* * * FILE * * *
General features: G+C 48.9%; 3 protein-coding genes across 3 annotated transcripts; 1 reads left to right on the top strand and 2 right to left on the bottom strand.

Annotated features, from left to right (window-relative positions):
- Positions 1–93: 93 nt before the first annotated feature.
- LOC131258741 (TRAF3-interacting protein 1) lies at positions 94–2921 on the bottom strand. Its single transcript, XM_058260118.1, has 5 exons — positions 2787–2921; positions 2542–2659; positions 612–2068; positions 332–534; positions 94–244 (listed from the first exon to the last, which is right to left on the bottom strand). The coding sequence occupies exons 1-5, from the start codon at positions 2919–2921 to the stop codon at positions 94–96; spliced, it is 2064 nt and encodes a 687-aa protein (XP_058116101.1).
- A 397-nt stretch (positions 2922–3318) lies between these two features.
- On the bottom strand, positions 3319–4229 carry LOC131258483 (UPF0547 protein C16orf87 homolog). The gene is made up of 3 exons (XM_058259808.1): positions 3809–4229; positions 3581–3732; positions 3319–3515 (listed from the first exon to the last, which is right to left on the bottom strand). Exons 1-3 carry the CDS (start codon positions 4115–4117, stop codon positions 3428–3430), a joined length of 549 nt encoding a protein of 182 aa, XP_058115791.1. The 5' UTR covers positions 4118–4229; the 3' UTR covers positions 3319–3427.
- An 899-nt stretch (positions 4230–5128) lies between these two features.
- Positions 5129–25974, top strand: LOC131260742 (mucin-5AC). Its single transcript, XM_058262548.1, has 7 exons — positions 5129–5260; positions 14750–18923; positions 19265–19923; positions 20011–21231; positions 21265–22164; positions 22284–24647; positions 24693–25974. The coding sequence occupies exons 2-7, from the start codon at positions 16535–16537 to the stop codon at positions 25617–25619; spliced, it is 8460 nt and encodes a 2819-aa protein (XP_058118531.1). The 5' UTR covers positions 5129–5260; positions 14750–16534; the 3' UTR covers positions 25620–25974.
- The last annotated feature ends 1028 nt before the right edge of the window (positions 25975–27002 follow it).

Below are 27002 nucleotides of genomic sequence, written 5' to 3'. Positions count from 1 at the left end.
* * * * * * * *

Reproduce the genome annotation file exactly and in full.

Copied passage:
General features: G+C 48.9%; 3 protein-coding genes across 3 annotated transcripts; 1 reads left to right on the top strand and 2 right to left on the bottom strand.

Annotated features, from left to right (window-relative positions):
- Positions 1–93: 93 nt before the first annotated feature.
- LOC131258741 (TRAF3-interacting protein 1) lies at positions 94–2921 on the bottom strand. Its single transcript, XM_058260118.1, has 5 exons — positions 2787–2921; positions 2542–2659; positions 612–2068; positions 332–534; positions 94–244 (listed from the first exon to the last, which is right to left on the bottom strand). The coding sequence occupies exons 1-5, from the start codon at positions 2919–2921 to the stop codon at positions 94–96; spliced, it is 2064 nt and encodes a 687-aa protein (XP_058116101.1).
- A 397-nt stretch (positions 2922–3318) lies between these two features.
- On the bottom strand, positions 3319–4229 carry LOC131258483 (UPF0547 protein C16orf87 homolog). The gene is made up of 3 exons (XM_058259808.1): positions 3809–4229; positions 3581–3732; positions 3319–3515 (listed from the first exon to the last, which is right to left on the bottom strand). Exons 1-3 carry the CDS (start codon positions 4115–4117, stop codon positions 3428–3430), a joined length of 549 nt encoding a protein of 182 aa, XP_058115791.1. The 5' UTR covers positions 4118–4229; the 3' UTR covers positions 3319–3427.
- An 899-nt stretch (positions 4230–5128) lies between these two features.
- Positions 5129–25974, top strand: LOC131260742 (mucin-5AC). Its single transcript, XM_058262548.1, has 7 exons — positions 5129–5260; positions 14750–18923; positions 19265–19923; positions 20011–21231; positions 21265–22164; positions 22284–24647; positions 24693–25974. The coding sequence occupies exons 2-7, from the start codon at positions 16535–16537 to the stop codon at positions 25617–25619; spliced, it is 8460 nt and encodes a 2819-aa protein (XP_058118531.1). The 5' UTR covers positions 5129–5260; positions 14750–16534; the 3' UTR covers positions 25620–25974.
- The last annotated feature ends 1028 nt before the right edge of the window (positions 25975–27002 follow it).

Below are 27002 nucleotides of genomic sequence, written 5' to 3'. Positions count from 1 at the left end.